Exiting colleagues (1).jpg

 by Brent Lowe, Susan Basterfield, and Travis Marsh

Some of the questions that often come up when we talk about organizations that lead together, who don’t have managers in the traditional sense are “What happens when there’s a team member that’s causing a problem? Or “What happens when there’s somebody that the organization needs to let go of?”

In this blog post, Lead Together co-authors Brent Lowe and Susan Basterfield share their thoughts on how self-managing organizations could approach exiting colleagues.

Question: What are some of the common exit paths

Brent Lowe:

I’ll start by talking about the unhealthy paths that I think most of us have probably seen in one form or another.

One is the fast exit. This says “somebody hasn’t done something or they’ve done something that I’m not happy about so let’s just move them out of the organization by five o’clock today.” It’s fast, it’s harsh. It’s unkind to the individual, and often unhealthy to the organization.

The second is slow. This says “There’s a problem, we ignore it…until it becomes the, the pebble in the shoe that just keeps getting bigger and bigger and bigger. Eventually, it almost flops back then to the fast exit approach.

The third is “this person needs to be fixed, and so we’re going to fix them.” That really isn’t our role with our colleagues. Nobody needs to be “fixed”. Our belief is everybody is whole, there may be some opportunities for learning and growth that we can help introduce individuals to, but nobody needs to be fixed.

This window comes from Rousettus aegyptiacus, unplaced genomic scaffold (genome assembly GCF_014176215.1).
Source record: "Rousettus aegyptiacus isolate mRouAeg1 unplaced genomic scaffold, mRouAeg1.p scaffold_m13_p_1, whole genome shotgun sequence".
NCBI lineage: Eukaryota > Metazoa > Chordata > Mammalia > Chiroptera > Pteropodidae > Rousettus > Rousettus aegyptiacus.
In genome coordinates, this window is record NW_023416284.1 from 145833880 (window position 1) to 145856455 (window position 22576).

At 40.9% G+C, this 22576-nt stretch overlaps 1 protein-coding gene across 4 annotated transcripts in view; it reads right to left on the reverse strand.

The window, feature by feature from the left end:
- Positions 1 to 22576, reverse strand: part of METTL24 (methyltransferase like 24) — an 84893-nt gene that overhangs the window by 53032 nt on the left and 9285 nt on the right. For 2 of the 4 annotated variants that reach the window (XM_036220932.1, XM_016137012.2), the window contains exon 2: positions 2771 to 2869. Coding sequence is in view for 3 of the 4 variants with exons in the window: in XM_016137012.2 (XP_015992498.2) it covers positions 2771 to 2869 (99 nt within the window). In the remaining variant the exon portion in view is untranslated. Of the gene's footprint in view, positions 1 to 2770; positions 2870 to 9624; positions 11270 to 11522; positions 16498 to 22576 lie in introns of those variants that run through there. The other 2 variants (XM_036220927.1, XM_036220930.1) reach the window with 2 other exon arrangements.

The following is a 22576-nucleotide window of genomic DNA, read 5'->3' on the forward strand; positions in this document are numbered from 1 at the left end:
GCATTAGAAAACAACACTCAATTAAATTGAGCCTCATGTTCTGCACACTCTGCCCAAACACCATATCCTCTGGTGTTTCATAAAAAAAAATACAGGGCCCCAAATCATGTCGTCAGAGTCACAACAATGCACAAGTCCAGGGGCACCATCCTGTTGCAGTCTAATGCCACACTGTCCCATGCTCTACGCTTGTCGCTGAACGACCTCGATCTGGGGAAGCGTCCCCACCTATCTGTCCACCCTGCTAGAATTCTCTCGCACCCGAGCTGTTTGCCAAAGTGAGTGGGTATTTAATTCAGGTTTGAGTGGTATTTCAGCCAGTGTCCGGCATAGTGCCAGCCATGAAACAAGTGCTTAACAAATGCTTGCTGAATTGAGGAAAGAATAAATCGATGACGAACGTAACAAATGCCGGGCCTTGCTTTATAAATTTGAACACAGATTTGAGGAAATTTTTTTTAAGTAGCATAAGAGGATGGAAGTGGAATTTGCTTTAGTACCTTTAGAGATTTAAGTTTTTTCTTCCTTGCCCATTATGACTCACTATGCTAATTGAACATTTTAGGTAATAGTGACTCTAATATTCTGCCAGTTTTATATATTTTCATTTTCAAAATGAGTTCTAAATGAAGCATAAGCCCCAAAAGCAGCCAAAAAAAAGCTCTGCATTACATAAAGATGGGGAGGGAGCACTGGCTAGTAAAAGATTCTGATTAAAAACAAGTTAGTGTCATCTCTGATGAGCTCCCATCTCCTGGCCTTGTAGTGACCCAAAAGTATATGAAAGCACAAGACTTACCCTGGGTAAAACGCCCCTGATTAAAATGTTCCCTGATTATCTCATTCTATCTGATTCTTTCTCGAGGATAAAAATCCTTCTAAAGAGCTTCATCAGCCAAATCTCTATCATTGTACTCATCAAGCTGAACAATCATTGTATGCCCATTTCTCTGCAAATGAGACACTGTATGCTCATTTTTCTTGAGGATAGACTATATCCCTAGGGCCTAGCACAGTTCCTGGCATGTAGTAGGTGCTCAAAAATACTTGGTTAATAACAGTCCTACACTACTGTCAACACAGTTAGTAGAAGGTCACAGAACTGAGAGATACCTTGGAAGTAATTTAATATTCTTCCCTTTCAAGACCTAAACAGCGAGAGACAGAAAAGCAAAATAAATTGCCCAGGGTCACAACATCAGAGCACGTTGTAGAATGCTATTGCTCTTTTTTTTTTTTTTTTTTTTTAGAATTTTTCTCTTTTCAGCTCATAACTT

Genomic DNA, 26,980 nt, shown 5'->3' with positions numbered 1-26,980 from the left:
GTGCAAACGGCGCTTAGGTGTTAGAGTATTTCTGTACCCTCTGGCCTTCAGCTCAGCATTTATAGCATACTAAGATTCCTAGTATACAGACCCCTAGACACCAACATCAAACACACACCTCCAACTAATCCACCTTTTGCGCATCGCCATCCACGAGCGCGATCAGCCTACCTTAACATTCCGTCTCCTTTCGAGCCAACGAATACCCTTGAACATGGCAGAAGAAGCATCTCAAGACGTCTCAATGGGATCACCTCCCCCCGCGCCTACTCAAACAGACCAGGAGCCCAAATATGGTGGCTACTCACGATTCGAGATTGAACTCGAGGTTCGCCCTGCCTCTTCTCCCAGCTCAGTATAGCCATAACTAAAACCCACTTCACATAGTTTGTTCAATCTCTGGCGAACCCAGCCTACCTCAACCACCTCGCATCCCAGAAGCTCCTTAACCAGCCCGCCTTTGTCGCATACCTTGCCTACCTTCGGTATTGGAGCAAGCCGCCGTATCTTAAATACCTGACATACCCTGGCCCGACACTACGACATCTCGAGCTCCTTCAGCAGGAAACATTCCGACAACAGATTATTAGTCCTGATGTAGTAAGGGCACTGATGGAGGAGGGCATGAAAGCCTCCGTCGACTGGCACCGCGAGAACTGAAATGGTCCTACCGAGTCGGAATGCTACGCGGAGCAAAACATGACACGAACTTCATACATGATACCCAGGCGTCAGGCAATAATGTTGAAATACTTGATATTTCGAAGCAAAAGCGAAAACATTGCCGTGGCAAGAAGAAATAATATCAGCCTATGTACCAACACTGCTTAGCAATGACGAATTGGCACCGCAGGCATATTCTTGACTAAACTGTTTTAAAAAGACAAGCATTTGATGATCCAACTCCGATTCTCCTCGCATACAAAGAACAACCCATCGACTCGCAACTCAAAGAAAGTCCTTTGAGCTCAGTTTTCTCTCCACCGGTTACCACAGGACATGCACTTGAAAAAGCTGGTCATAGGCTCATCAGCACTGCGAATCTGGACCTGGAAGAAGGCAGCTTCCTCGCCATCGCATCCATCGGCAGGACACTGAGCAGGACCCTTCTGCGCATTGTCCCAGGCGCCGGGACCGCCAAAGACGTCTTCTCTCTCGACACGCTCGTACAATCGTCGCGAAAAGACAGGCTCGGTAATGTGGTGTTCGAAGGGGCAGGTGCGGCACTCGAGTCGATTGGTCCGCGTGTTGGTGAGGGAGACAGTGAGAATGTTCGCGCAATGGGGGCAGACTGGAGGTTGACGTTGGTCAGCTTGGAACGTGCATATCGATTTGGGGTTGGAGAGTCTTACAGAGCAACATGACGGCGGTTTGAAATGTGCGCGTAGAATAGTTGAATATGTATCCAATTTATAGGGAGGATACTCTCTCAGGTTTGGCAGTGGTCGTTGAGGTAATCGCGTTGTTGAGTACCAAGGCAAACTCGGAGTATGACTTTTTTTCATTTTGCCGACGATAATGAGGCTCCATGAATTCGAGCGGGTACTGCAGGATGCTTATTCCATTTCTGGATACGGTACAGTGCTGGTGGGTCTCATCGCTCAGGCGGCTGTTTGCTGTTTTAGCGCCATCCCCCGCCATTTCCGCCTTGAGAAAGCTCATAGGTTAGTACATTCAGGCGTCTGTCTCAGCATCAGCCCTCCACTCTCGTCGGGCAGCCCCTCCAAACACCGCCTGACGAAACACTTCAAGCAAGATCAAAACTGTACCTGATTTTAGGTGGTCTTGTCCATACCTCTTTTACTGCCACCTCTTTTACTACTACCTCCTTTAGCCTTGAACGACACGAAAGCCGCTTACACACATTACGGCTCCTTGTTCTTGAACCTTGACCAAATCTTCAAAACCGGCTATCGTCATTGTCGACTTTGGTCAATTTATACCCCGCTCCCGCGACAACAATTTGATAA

I would say we’ve experienced all three of those. It’s easy for those things to creep into lead together organizations as well, because it’s very hard, I think, for individuals to figure out “well, what else is possible?”

Susan Basterfield:

“I think that it’s also quite geographically and culturally dependent, this particular challenge. In some countries, it’s quite easy and straightforward, pretty much for any reason. You can hand somebody a letter and kind of march them out on the day that it happens. In New Zealand, for example, it’s, it’s really difficult. There’s a whole process that can take many months to exit a colleague.

I’ve seen on way too many occasions, organizations, actually, rather than dealing with that process, going through the act of doing a restructure, so that they can get rid of those three or four pebbles in the shoe that have been irritating for the last three years.

The principle of actually being clear and having regular conversations as teams around your roles, talking about the expectations, talking about how we are meeting our accountabilities is really helpful. In countries like New Zealand trying consider writing it into the employment contract that we are doing things in a slightly different way here. That means that we have an agreement around how we collectively manage this.

Exiting colleagues is never easy. The key principles and practices are to talk about it and be transparent. Close your feedback loops quickly, and have a culture that actually allows this process to be possible.

Question: What are some of the positive examples and potential challenges of adopting a lead together approach to exiting colleagues?

Brent Lowe:

Different organizations call this process by different names. One example is called the “future relationship advice process”.